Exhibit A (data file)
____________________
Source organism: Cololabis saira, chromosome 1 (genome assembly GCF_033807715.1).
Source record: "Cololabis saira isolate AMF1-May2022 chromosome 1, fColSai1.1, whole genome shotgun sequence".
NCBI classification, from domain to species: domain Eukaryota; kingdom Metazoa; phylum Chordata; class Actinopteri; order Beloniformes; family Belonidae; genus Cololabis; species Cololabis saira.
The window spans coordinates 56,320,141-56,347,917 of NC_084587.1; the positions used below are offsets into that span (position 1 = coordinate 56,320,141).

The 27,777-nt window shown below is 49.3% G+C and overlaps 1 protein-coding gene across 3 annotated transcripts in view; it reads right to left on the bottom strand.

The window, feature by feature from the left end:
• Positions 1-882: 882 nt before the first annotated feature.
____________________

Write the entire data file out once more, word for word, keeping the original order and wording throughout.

Source organism: Cololabis saira, chromosome 1 (genome assembly GCF_033807715.1).
Source record: "Cololabis saira isolate AMF1-May2022 chromosome 1, fColSai1.1, whole genome shotgun sequence".
NCBI classification, from domain to species: domain Eukaryota; kingdom Metazoa; phylum Chordata; class Actinopteri; order Beloniformes; family Belonidae; genus Cololabis; species Cololabis saira.
The window spans coordinates 56,320,141-56,347,917 of NC_084587.1; the positions used below are offsets into that span (position 1 = coordinate 56,320,141).

The 27,777-nt window shown below is 49.3% G+C and overlaps 1 protein-coding gene across 3 annotated transcripts in view; it reads right to left on the bottom strand.

The window, feature by feature from the left end:
• Positions 1-882: 882 nt before the first annotated feature.